Do you Know the Best Ways to Engage Multi-Generational Customers?

Millennials,  Gen X, Gen Y, Baby Boomer. How do these customer groups interact with organizations in today’s technology-driven markets? Are these descriptions accurate? Some attributes are specific to each group, but many cross all generations depending on the level of technical ability they possess, but more importantly the technology channels they prefer to use, as well as the manner in which they process the information they seek.

As customer experience strategies are developed and implemented across all industries, organizations must fully understand all aspects of how customers prefer to interact. There is a critical need to fully understand social technology – it’s not just social media. All channels should be considered “social” and in today’s markets, need to be tightly integrated to ensure every customer interaction is transparent across teams for unified visibility.

Customers are accessing information from all angles and in all channels. Today,  businesses need to be nimble and agile enough to meet these needs as the customer preferences change. It shouldn’t matter if you’re a baby boomer or a millennial, the interaction and the resulting experience should feel the same for each. Organizations must also know where their customers are, as well as their preferred channels for interacting. For instance:

  • Gen Y and Millennials:  younger customers prefer to use text messaging or SMS and social media for connecting and interacting. They want the “instant connection” that can be made through these channels.
  • Gen X  and younger Baby Boomers: including the “Apple” crowd have preferences that cross the spectrum of all communication channels. An interaction could easily start via mobile app/online, move to a chat interaction, and finally a call. Contact center agents should be trained across all channels to ensure the experience flows easily for these customers.
  • The Baby Boomer and older customers: prefer a face to face interaction or a phone call, they may utilize email, and some may use some social channels. This group can be a bit more difficult to engage due to the wide range of preferences displayed and utilized.

While customers seek out and process communications and information differently, successful businesses must fully understand and implement strategies that address these differing preferences. Organizations that deploy social programs need to be fully aware that customers who access these social channels expect a response within at least 10 minutes. If not, the experience begins to deteriorate. Being fully aware and respectful of a customer’s time is a critical piece of their experience and interaction.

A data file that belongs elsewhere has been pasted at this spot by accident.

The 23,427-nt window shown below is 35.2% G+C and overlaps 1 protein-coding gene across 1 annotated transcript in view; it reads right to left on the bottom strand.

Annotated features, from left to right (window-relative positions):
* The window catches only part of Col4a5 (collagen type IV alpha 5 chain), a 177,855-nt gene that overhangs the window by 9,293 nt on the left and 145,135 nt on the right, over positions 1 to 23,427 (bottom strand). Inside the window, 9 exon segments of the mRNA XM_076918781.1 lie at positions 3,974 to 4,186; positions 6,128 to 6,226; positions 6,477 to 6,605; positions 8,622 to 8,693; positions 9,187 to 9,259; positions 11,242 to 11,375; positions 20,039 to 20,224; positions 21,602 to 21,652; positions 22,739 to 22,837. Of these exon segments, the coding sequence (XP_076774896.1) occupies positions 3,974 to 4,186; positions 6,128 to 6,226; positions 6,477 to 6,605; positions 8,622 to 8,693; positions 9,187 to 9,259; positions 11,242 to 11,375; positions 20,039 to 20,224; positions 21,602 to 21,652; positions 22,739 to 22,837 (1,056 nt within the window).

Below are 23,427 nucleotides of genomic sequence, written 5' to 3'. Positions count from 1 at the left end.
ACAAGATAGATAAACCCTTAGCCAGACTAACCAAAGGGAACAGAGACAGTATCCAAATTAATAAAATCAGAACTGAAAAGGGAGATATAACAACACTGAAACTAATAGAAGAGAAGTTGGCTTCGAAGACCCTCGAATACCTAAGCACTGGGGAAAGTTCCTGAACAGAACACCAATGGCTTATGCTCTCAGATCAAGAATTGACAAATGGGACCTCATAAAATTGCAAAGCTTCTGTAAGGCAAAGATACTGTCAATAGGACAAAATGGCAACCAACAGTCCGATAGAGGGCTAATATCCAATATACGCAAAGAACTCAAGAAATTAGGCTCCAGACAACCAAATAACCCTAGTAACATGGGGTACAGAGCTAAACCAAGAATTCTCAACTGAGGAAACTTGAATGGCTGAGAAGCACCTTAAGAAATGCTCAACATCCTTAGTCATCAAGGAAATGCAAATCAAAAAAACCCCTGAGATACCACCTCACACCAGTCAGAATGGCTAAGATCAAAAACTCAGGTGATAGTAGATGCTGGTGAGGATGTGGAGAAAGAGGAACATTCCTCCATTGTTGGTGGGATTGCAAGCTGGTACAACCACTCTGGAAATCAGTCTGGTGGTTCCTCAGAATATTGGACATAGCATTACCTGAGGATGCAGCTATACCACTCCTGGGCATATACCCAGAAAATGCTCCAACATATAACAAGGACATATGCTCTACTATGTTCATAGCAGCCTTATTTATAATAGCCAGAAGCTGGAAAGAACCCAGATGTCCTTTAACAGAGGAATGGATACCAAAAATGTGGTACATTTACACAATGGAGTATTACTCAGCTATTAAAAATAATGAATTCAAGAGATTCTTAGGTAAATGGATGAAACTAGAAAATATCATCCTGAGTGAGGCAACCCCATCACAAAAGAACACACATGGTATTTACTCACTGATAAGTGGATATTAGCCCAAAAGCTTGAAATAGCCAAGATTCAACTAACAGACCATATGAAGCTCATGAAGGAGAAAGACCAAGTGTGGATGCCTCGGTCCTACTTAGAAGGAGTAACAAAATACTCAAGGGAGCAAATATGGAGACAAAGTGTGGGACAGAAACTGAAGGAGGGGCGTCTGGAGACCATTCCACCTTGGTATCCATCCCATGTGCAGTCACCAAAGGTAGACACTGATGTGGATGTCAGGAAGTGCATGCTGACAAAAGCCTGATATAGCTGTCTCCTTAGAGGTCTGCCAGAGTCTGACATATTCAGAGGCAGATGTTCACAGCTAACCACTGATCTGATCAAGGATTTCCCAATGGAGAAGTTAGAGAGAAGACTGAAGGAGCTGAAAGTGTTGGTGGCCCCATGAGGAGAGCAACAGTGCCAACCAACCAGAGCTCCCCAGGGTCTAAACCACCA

Designing and using all communication channels, including social technology, in the right manner for your organization creates loyalty and builds a strong customer base. This  in turn creates, a diverse group of brand advocates that will actively and readily promote your business.

Building a real relationship with your customers takes time. And in today’s tech savvy and multi-generational world, businesses must adapt quickly to meet the communication needs and wants of their customers. Be in tune with your customers. Know their communication preferences. Build credibility, trust and loyalty.

And you know, stop by, call me, tweet me,  or Google+ me.

Lea

Lea Durbin

Lea Durbin

I joined Interactive Intelligence in December 2011. In my current role of customer experience program specialist, I oversee and manage the Interactive Intelligence quality program, customer loss assessment program, as well as the global ambassador program. Prior to joining Interactive Intelligence, I held a variety of roles in industries such as higher education, pharmaceutical, and healthcare. I gained experience in process improvement, developing and implementing corporate standards and best practices in cross functional global environments, leading internal global teams in branding and marketing efforts, as well as administration. I hold a dual associates degree in business administration and visual communications from American Intercontinental University. I am an active member in the Customer Experience Professionals Association (CXPA), Customer Reference Professionals Organization (CRP), International Customer Management Institute (ICMI), and the National Notary Association. I am heavily involved with the Interactive Intelligence Foundation as the committee chair for Gleaners Food Bank of Indiana. I also serve on the development board and speakers bureau for Gleaners Food Bank of Indiana, which resulted in Congressional recognition in 2013. I am passionate about bringing the personal connection to the customer experience and am continuously looking for ways to enhance, improve and strengthen our relationships with our customers.